Neel Kashkari is a former Goldman Sachs Golden Boy who left that infamous organization to join the Treasury Department, where he was responsible for overseeing $700 billion in bailouts to his former employer and other Wall Street firms. Now he wants to run for governor of California on that record.
Good luck with that.
Mr. Kashkari spoke with the Los Angeles Times in a Southern California center for the homeless, which the Times tells us is meant to underscore the idea that he is "a different kind of Republican." What it really underscores that he has some kind of nerve. Goldman Sachs played an integral role in the epidemic of mortgage fraud which drove millions of homes into foreclosure and robbed many pension funds of working people's retirement assets.
Goldman Sachs CEO Lloyd Blankfein oversaw the firm as it hacked away at Americans' pension resources. Now he's compounding his sins by participating in Fix the Debt, a group dedicated to further harming older Americans' financial security by cutting Medicare and Social Security. Blankfein's the banker who said his firm was doing "God's work." Now Kashkari's announcing his political ambitions at a charity for the homeless.
God help them.
If Goldman Sachs has been doing God's work, then God must love the homeless nearly as much as Mr. Kashkari would have us believe he does. Banker fraud around mortgage-backed securities caused the number of homeless to soar in California. More than 1.7 million homeowners and been foreclosed upon in that state since 2008.
One demographic that Kashkari has helped enormously is Wall Street executives. The bailout which he supervised - a bailout that came without conditions or restrictions on the bankers that caused the financial crisis - provided Goldman Sachs with the financial wherewithal to give out $11.9 billion in bonuses in 2009.
Is Neel Kashkari really "a different kind of Republican"? He says he supports gay marriage, reproductive rights, and immigration reform. But his only claim to fame is his youthful, nay, precocious accomplishment in shoveling hundreds of billions of taxpayer dollars to fraud-ridden Wall Street banks.
Kashkari is self-aware enough to know that this is not a distinction that will sit well with every voter. And yet he insists that the bailout was "one of the best examples in modern American history of Republicans and Democrats coming together and putting country first."
That pretty much epitomizes everything that's wrong with corporate-funded, Wall Street-financed American politics. Kashkari's one of those elite types who, unlike virtually all of the American electorate, believes that "Republicans and Democrats coming together" is an inherently wonderful thing - even when the result is something like the bank bailouts in which, to paraphrase John Lennon, they came together over us.
Kashkari's social liberalism reflects both the personal beliefs of many Wall Street executives and their strategy for retaining and economic power. It's a simple one, with a simple message for every American: We don't care what you do with your body, but your bank account belongs to us.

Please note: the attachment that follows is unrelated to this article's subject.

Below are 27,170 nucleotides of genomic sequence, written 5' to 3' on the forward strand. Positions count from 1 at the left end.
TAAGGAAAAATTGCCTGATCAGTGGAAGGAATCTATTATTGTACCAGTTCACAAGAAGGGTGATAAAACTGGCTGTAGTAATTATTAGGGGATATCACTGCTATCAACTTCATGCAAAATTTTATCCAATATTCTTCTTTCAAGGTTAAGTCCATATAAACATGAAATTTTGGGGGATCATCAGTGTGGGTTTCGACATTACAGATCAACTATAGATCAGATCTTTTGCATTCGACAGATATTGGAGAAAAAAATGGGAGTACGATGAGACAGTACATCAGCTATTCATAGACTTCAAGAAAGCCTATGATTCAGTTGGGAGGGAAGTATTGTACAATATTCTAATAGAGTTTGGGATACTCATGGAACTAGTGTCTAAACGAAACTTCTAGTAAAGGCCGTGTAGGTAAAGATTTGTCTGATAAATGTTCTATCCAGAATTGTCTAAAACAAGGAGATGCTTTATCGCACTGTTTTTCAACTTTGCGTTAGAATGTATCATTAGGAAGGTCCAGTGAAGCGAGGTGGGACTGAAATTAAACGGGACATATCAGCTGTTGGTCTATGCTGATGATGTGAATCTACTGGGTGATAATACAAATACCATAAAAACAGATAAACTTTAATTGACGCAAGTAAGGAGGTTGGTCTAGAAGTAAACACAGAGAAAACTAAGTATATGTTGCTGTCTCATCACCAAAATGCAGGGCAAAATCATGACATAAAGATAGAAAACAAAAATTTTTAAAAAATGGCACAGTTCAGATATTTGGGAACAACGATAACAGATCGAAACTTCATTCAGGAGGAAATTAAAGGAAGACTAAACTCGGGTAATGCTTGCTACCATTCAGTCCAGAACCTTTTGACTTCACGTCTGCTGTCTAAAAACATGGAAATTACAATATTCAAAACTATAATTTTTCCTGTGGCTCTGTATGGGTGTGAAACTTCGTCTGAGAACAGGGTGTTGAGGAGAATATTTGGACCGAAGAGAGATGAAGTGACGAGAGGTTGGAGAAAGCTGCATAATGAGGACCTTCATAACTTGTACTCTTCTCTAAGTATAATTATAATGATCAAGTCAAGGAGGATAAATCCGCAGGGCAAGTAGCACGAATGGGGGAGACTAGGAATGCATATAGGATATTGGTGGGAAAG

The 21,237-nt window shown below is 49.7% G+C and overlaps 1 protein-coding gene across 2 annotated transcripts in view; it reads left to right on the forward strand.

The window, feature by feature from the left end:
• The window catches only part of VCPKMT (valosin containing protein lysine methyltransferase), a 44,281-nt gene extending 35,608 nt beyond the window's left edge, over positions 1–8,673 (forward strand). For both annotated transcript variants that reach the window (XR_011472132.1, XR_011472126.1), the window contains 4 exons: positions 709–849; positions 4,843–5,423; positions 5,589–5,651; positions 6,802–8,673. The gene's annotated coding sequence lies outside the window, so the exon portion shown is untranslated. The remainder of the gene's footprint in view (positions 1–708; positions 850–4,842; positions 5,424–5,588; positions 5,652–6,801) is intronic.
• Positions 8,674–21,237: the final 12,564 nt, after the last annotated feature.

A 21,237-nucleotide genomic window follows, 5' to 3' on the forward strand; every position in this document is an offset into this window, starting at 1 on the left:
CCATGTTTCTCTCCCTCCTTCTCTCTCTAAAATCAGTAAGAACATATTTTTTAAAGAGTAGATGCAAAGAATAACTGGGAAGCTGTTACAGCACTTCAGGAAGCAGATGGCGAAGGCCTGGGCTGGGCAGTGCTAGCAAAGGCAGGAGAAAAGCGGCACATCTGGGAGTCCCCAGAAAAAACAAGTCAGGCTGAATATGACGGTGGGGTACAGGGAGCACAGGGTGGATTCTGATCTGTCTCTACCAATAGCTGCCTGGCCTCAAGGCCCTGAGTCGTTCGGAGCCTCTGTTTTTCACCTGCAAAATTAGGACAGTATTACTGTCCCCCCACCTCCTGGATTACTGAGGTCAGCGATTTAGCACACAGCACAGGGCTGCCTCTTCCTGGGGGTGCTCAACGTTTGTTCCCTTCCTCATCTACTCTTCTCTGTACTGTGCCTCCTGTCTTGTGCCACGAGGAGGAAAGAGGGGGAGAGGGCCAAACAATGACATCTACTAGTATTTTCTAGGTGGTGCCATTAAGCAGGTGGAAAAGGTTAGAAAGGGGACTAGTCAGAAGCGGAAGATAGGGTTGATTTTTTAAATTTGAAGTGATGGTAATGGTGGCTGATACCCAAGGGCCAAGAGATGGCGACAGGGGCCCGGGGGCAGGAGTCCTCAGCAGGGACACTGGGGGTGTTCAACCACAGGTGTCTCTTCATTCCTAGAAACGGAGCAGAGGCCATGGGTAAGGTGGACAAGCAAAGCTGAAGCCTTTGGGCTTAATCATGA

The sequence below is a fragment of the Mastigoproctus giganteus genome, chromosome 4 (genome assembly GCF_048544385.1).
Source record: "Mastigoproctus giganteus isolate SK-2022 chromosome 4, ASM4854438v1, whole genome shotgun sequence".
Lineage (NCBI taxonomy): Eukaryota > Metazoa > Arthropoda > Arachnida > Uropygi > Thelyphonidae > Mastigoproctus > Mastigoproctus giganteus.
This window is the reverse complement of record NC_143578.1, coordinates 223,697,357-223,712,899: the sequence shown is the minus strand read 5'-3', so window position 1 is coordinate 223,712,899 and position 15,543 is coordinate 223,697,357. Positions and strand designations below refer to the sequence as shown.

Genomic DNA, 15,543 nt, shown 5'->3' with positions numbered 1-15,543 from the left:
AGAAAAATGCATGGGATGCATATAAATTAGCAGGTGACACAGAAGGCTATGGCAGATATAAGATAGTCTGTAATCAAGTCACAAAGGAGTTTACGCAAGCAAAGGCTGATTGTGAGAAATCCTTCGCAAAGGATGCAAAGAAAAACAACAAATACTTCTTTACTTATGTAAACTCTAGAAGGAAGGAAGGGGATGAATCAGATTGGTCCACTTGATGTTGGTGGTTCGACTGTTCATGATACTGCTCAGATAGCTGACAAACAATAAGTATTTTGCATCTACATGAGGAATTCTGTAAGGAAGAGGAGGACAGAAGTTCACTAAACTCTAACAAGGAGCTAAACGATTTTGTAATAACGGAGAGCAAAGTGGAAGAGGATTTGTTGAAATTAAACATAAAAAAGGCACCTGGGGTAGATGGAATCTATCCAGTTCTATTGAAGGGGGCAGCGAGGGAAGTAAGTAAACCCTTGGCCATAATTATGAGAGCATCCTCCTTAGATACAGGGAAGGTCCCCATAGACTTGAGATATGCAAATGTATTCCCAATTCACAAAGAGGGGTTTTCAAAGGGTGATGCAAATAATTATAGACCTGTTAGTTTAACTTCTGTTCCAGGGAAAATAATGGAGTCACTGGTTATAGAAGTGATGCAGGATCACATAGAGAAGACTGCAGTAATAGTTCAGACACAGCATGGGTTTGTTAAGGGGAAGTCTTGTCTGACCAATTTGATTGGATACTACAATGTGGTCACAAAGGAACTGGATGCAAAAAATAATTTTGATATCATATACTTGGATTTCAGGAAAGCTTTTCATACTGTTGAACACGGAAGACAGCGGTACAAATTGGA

Kashkari also says he wants to increase energy production, although he has no specific proposals. He might get some inspiration from Ed Begley Jr.'s cameo appearance on The Simpsons, in which Begley said he was driving a car "powered entirely by my own sense of self-satisfaction."
Republicans aren't the only ones known to meld Wall Street's economic agenda with socially liberal policies. New Jersey's latest Senator, Cory Booker, fiercely defends hedge funds while at the same time supporting individual liberties. Bill Clinton has been taking a very Wall Street line since he first became a national political figure. He's also become increasingly liberal on personal issues, an evolution which has tracked closely with public opinion on the subject.
Might there be something personally appealing about Neel Kashkari,something that could sway a skeptical electorate? The Times reports that "He is divorced and lives in Laguna Beach with two giant Newfoundlands, Newsome and Winslow, who are named after former Cleveland Browns players."
Dude. Seriously? In the state that's home to the 49ers and the Chargers and epic college football rivalries like Berkeley vs. Stanford and UCLA vs. USC? Have Californians endured the economic calamities of the last five years only to wind up with a First Family made up of dogs named for football players from Ohio?
The Times also reports that Kashkari's dogs have Twitter accounts,which one might think makes him a social outlier of some kind. But we're told that Democratic Governor Jerry Brown's corgi has one too. (See what we mean about "Republicans and Democrats coming together"? The results aren't always pretty.)
The organization for the homeless which Kashkari visited is called the Illumination Foundation. Here are some hopefully-illuminating thoughts for Neel Kashkari, and for anyone else wants to run for office on a pro-Wall Street, pro-bank bailout "bipartisan" platform:
Enjoy your beautiful home. Take a run on the beach. Contribute to the charity of your choice (as long as it's not Fix the Debt). Get a deep-tissue massage. Have a meaningful Twitter exchange with your dog.
But please don't run for office. You won't enjoy the experience, and the voters have already suffered enough.
Follow Richard (RJ) Eskow on Twitter: www.twitter.com/rjeskow